Residents hoping to learn more about why the Alpine City Council fired former Police Chief Brent Leseberg were disappointed Tuesday night.
Instead, the city and Leseberg worked out a compensation settlement and agreed to a resolution that prohibits Leseberg and any "city public official, appointed official, employee or agent" from making any reference or comment about allegations or issues surrounding Leseberg's firing except as required by law.While not specifically addressing allegations surrounding Leseberg's firing, the resolution states that all but one copy and all transcripts of a tape recording of "allegations of improper behavior against Leseberg" will be returned to him or destroyed.
Alpine Mayor Elaine Barnes fired Leseberg Oct. 31 and said in a council meeting Nov. 13 she would elaborate Tuesday on why Leseberg was fired.
A crowd of approximately 200 residents and interested onlookers gathered at Alpine Elementary School for a scheduled 8 p.m. public discussion on Leseberg's firing. Leseberg attended the meeting with his wife.
But at 8 p.m., council members told residents the city's and Leseberg's attorneys were meeting in another room negotiating an agreement between the two parties; they adjourned the council meeting until that process was completed. Residents waited 45 minutes while the attorneys finished their negotiations and the council reviewed the agreement in an executive session.
Howard Lemcke and George Brown, attorneys for Leseberg, and Lynn Lund, an attorney from the Utah League of Cities and Towns representing Alpine, presented the agreement, which states that:
- Leseberg acknowledges the city has a legal right to replace its police chief for any reason or no reason at all and that both parties "feel that an untenable working relationship would exist if a change were not made at this time."
- Leseberg will voluntarily resign as police chief with recognition from Alpine for his more than 12 years of service with the city. The city also recognizes Leseberg as a "competent and respected law officer and police administrator."
- Alpine will place Leseberg on administrative leave up to Jan. 1, 1991; will pay him one month's severance pay and will cover Leseberg and his family on medical and dental insurance for up to six months or until he is re-employed.
The city also agreed to pay Leseberg $762.50 for five days of accrued vacation pay and to pay him $1,601.25 for 105 hours of other time accrued while employed with the city.
The city's statement said it regrets that "events of the last several weeks have created stresses in the working environment between the city and Chief Leseberg. The resulting personality conflicts would make an untenable working relationship in the future. Rumors and innuendoes did not form the basis of any actions taken by the city."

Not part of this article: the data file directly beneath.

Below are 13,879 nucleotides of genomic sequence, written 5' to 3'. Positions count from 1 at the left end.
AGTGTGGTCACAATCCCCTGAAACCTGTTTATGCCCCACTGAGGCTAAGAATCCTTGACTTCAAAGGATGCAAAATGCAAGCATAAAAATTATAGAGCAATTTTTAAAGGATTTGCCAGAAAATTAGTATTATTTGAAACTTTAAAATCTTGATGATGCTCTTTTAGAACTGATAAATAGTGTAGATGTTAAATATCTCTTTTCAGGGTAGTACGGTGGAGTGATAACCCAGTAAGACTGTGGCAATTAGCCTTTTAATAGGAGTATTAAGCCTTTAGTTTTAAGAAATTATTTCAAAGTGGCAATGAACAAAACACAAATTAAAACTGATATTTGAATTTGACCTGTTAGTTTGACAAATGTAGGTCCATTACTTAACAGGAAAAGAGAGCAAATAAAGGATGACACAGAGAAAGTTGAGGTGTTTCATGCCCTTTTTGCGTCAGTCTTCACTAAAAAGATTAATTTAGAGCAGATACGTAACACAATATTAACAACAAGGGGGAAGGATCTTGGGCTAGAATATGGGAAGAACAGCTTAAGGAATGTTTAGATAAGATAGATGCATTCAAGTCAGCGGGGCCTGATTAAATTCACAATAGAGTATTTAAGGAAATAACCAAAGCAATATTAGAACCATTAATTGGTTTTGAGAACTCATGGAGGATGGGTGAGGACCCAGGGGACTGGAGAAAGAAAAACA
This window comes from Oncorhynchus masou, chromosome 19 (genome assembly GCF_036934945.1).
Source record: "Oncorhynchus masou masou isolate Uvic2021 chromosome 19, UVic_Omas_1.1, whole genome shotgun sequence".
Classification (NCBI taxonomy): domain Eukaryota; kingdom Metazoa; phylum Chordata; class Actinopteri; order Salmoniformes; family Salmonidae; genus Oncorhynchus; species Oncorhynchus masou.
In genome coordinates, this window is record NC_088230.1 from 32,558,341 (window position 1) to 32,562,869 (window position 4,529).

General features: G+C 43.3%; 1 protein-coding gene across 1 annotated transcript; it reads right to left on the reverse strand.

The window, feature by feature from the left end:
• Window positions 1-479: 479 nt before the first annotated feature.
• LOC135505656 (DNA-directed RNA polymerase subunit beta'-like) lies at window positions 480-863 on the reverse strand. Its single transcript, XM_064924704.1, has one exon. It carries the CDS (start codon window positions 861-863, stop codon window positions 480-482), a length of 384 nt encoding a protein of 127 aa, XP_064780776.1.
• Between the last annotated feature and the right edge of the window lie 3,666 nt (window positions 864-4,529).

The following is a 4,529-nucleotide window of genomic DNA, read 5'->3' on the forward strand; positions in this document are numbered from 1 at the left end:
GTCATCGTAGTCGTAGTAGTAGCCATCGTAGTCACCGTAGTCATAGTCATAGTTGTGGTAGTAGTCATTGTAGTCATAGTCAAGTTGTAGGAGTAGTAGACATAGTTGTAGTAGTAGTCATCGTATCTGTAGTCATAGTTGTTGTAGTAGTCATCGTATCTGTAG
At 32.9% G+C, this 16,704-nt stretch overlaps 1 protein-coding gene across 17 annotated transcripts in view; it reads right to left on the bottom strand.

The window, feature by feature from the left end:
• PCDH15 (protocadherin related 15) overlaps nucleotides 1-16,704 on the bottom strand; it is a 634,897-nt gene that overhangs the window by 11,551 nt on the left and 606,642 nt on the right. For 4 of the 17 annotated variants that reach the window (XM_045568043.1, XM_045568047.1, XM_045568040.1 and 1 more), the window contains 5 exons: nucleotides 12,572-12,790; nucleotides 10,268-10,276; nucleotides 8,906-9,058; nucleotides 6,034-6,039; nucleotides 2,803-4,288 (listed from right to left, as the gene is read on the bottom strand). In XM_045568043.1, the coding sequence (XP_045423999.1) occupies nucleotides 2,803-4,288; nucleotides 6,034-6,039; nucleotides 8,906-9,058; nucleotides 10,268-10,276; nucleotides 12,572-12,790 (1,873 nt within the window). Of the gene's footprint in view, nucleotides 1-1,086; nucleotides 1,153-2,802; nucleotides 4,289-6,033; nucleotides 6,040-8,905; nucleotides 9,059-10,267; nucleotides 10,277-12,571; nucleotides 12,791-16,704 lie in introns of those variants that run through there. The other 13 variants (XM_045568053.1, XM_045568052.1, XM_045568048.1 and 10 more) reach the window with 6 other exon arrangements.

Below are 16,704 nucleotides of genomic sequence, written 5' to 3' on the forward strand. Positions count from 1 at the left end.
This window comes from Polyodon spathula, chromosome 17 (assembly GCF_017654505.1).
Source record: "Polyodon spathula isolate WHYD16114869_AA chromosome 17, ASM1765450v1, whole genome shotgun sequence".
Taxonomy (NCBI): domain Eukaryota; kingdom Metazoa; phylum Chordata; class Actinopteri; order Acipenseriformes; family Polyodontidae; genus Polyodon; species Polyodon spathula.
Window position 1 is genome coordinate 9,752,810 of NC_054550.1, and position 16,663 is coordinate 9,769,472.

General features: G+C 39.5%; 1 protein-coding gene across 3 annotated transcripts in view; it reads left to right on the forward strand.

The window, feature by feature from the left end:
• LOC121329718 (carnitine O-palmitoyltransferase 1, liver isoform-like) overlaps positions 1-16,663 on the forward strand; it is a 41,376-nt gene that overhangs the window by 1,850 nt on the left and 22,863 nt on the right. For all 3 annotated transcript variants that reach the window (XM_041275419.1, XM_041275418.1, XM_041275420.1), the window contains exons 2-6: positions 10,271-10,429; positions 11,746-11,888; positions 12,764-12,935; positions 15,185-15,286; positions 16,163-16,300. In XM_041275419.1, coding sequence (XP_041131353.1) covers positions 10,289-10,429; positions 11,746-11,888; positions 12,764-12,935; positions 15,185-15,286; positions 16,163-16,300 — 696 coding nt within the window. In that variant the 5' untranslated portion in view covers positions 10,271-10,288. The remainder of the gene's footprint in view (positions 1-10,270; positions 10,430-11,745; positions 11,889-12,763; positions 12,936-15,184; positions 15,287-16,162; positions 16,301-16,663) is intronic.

At the council's Nov. 13 meeting, Barnes said she fired Leseberg after unsuccessfully trying to correct problems such as low morale in the police department, complaints about work assignments, concerns about accountability to the council and about Leseberg's judgment.
But many residents at the meeting expressed dissatisfaction with the resolution of Leseberg's firing - from the terms of the agreement to the way the matter was handled by the council and its refusal to elaborate on why Leseberg was let go.
However, other residents approached Barnes after the meeting and expressed support for her decision.
2 residents want vote on dismissal
While the Alpine City Council reviewed an agreement hammered out by its lawyer and lawyers representing fired Police Chief Brent Leseberg Tuesday night, residents John and Marilyn Anderson began circulating a referendum and petition requesting a special election on Leseberg's termination.
The documents request that the resolution passed by the council terminating Leseberg be put to a vote in a special election within 90 days. The petition also demands that Leseberg be employed on a contractual basis by the city until the Feb. 1 following the next mayoral election and that provision be made to prevent his being fired without good cause.
The Andersons need to collect 300 signatures in order for the requests to be considered by the County Commission, which has statutory authority to approve special elections and petitions.
Leseberg would not comment on the whether he would consider returning to his former position based on the outcome of the election.